http://www.jasoncolavito.com/blog/scott-wolter-apparently-solves-mystery-of-hooked-x-but-not-the-way-he-thinks-he-did

1 person likes this

Share this post


Link to post
Share on other sites

A hooked x is used in Magyar (Hungarians) runes which were used by Carpathian herders up until the 1900s

1 person likes this

Share this post


Link to post
Share on other sites

Hanslune says, "So anyone who disagrees with you is biased huh? Why can't people have a different opinion than you and not be 'biased'. Please explain to us the difference between 'bias' and professional disagreement?"

Thanks for the questions.  First I'd like to mention that a few of the commenters here sound like irksome teenagers...like those who may still think good sport is throwing apples at mailboxes from the back of a pickup truck.  Also, it would help in the conversations here if people would familiarize themselves with the subject matter, first.  I really don't feel like responding to comments from folks who haven't even seen the videos, which are the basis for me coming to this site in the first place.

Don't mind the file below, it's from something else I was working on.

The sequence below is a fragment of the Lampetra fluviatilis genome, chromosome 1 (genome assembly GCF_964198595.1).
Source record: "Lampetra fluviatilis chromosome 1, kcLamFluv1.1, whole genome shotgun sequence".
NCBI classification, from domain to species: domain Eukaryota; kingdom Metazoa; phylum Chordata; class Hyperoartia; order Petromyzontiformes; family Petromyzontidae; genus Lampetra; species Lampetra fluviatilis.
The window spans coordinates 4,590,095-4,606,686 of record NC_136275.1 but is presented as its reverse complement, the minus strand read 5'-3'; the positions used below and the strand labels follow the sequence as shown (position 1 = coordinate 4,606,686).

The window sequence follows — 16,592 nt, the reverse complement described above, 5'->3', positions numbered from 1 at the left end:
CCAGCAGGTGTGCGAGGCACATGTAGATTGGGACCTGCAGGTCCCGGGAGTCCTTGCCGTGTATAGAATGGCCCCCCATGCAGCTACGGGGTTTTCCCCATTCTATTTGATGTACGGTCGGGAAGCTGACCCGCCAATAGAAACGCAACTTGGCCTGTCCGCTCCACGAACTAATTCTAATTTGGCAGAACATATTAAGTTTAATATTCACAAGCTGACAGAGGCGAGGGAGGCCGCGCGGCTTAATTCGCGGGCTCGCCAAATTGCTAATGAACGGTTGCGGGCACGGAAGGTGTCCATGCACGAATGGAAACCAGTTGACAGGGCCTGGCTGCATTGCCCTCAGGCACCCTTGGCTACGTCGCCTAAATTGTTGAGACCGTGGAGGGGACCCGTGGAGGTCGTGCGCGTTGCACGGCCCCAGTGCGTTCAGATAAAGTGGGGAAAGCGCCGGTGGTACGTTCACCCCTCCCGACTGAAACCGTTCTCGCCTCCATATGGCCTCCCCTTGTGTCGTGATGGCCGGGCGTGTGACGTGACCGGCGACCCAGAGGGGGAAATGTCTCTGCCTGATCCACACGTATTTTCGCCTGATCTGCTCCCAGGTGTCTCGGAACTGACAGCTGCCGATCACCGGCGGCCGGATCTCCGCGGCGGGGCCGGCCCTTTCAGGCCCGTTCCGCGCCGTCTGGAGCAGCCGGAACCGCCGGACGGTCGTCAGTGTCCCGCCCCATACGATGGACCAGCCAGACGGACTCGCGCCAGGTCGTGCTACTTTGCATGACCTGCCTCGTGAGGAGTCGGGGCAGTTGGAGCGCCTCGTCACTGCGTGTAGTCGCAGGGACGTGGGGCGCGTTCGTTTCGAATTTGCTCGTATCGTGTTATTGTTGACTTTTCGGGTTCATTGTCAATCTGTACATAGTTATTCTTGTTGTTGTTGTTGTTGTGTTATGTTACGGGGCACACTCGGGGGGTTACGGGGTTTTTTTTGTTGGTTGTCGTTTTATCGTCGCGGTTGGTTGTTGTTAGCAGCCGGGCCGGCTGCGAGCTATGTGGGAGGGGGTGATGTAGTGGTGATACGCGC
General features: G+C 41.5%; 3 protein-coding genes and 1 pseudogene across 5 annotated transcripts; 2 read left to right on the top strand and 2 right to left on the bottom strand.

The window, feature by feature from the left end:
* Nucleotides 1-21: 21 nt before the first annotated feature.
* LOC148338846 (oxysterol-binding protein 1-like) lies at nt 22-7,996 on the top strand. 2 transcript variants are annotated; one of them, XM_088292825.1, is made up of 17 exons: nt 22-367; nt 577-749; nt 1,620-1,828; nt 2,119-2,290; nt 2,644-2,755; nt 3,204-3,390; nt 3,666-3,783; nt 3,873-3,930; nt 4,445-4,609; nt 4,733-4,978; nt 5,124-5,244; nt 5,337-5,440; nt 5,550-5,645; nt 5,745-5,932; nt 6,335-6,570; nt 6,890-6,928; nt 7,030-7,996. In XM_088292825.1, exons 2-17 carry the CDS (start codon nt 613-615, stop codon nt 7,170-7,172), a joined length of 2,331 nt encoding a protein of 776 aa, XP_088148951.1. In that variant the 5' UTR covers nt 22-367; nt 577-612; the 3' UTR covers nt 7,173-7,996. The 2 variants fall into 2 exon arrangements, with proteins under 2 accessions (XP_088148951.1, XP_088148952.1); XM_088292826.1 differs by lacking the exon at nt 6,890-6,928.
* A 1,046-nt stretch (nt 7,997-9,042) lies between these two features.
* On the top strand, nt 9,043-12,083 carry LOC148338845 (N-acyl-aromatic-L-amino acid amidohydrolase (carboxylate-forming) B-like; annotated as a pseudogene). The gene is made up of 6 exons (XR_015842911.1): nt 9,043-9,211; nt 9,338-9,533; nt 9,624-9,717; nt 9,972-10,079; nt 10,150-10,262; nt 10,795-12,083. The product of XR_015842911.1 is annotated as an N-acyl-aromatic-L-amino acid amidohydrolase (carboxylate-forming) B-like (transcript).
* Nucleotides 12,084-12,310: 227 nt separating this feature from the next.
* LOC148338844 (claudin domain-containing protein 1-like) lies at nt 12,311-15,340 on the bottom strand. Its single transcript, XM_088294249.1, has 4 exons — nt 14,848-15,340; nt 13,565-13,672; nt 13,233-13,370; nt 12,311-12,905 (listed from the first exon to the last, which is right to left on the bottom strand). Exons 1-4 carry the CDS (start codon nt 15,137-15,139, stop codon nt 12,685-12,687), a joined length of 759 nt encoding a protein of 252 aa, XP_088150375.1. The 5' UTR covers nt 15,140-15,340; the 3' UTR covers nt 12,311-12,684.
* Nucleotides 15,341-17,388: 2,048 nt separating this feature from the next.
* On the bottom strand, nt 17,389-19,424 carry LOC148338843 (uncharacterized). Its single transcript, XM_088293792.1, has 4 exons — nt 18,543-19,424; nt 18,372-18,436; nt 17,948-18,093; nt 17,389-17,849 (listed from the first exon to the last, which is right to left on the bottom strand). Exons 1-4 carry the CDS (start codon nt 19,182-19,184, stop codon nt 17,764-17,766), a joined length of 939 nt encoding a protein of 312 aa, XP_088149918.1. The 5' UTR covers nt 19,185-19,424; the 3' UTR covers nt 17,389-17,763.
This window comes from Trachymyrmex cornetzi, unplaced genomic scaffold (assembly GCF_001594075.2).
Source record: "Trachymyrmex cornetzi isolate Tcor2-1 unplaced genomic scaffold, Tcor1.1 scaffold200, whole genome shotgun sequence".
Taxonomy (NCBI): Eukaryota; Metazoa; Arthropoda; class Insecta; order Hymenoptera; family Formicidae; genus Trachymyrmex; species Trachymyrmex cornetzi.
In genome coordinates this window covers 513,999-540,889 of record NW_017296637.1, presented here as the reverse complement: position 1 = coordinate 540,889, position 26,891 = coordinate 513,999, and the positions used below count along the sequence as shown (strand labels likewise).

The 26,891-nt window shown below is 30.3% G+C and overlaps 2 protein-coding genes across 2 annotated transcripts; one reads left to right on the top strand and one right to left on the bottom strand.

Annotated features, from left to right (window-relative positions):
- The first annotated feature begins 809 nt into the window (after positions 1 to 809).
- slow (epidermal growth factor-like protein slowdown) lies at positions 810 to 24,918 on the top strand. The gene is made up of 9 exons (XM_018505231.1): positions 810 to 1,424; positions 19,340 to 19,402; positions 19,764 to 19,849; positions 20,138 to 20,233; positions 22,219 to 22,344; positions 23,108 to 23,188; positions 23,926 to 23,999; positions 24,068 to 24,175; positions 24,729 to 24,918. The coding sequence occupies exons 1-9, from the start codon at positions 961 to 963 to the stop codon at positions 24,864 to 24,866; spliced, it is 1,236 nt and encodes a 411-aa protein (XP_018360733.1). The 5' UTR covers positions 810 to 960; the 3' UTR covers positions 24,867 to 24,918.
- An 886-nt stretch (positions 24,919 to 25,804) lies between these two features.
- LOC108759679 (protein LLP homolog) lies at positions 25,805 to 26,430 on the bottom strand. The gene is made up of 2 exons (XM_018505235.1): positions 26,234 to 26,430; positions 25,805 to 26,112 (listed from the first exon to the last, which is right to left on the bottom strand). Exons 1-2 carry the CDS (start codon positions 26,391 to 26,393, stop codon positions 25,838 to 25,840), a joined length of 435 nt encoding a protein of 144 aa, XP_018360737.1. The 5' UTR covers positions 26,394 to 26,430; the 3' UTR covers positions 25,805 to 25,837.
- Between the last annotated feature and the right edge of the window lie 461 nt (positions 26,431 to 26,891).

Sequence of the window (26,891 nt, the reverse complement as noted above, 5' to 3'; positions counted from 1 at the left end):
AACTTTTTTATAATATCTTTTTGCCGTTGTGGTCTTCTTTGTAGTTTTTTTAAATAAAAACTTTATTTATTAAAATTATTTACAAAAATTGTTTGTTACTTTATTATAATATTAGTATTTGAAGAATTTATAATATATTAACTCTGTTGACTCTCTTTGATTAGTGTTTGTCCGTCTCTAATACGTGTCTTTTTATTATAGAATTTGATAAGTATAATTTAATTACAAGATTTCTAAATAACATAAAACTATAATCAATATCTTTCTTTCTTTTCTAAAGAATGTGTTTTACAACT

You're beginning to sound a bit snarky, Hanslune.  No...bias doesn't equate to mere disagreement, and vice versa.  Disagreement is one thing, bias is another.  Bias comes into play in this situation when otherwise well-intentioned and educated people decide to put on self-blinders and follow the "party line," which in this case involves refusing to be open-minded to the notion that Norsemen entered into this remote, far-inland region before the later French.  Then there is absolute, very real peer pressure.  The Minnesota Historical Society, The Minnesota Office of the State Archaeologist and even the Smithsonian are all biased against the idea of the KRS being genuine.  That same kind of bias is clearly seen here from various commenters, too, which makes your inquiry about bias somewhat ironic and funny-sounding, Hanslune.